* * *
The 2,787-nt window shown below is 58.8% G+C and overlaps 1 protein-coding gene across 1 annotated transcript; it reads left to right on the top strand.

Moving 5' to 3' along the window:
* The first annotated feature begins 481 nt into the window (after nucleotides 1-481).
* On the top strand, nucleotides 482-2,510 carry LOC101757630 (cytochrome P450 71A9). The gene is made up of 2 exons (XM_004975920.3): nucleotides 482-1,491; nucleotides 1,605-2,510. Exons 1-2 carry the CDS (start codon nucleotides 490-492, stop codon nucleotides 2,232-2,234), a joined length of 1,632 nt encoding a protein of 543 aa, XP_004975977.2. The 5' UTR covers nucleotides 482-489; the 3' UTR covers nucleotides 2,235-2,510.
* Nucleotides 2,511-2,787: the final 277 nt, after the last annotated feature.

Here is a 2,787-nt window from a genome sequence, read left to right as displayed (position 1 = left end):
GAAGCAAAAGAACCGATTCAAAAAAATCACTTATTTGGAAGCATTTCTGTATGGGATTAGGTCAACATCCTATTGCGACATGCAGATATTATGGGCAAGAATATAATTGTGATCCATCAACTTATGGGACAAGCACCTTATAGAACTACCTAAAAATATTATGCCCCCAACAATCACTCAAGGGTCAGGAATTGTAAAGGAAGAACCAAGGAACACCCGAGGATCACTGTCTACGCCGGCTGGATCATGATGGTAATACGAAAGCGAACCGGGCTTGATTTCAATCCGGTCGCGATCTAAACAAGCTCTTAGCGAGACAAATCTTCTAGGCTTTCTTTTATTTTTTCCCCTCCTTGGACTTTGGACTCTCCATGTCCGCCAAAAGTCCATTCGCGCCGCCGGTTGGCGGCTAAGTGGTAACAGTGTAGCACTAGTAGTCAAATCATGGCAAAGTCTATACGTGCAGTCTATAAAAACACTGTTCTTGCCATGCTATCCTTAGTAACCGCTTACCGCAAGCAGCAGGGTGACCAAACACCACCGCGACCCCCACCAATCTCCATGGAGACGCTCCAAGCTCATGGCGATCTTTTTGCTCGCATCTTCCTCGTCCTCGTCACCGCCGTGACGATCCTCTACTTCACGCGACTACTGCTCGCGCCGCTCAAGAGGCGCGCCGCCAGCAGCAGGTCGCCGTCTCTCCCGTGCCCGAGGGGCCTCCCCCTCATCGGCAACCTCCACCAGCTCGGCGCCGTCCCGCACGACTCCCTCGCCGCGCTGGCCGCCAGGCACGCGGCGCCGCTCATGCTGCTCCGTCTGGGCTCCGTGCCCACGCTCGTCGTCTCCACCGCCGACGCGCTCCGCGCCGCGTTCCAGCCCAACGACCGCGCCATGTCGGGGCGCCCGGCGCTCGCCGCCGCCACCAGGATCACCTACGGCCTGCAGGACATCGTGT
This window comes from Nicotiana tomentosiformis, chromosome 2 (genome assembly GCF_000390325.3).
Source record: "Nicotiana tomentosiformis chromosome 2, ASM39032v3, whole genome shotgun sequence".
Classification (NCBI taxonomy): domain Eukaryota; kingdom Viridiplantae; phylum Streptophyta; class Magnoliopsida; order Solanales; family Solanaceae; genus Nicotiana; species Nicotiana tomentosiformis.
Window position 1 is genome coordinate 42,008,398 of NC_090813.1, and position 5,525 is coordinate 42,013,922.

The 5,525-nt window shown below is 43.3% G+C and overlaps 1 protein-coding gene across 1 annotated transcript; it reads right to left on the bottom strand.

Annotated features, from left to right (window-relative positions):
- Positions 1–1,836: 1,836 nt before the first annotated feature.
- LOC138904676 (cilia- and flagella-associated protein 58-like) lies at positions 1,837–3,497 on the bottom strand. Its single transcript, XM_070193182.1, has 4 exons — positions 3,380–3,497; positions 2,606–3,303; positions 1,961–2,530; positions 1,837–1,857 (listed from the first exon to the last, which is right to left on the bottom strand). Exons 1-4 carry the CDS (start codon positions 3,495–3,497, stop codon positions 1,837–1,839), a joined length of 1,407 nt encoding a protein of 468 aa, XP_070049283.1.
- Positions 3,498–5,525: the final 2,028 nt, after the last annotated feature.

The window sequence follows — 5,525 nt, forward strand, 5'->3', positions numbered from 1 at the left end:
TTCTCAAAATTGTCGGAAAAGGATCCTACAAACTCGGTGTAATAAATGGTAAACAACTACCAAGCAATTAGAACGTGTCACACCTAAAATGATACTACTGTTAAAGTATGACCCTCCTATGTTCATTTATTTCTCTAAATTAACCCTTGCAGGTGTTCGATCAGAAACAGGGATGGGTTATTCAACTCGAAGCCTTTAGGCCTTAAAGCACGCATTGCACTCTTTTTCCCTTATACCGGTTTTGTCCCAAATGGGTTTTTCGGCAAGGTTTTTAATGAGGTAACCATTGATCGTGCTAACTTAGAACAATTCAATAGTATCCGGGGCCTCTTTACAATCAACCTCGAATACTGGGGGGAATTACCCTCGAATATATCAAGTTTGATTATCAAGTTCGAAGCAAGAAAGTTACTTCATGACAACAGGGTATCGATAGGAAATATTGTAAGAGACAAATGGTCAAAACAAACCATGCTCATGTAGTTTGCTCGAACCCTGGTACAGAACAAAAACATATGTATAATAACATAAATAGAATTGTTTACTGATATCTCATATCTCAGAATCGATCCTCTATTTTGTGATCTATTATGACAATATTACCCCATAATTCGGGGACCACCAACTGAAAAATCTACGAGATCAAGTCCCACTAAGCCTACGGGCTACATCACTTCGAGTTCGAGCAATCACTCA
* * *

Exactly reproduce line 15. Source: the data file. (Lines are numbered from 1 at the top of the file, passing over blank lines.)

- LOC138904676 (cilia- and flagella-associated protein 58-like) lies at positions 1,837–3,497 on the bottom strand. Its single transcript, XM_070193182.1, has 4 exons — positions 3,380–3,497; positions 2,606–3,303; positions 1,961–2,530; positions 1,837–1,857 (listed from the first exon to the last, which is right to left on the bottom strand). Exons 1-4 carry the CDS (start codon positions 3,495–3,497, stop codon positions 1,837–1,839), a joined length of 1,407 nt encoding a protein of 468 aa, XP_070049283.1.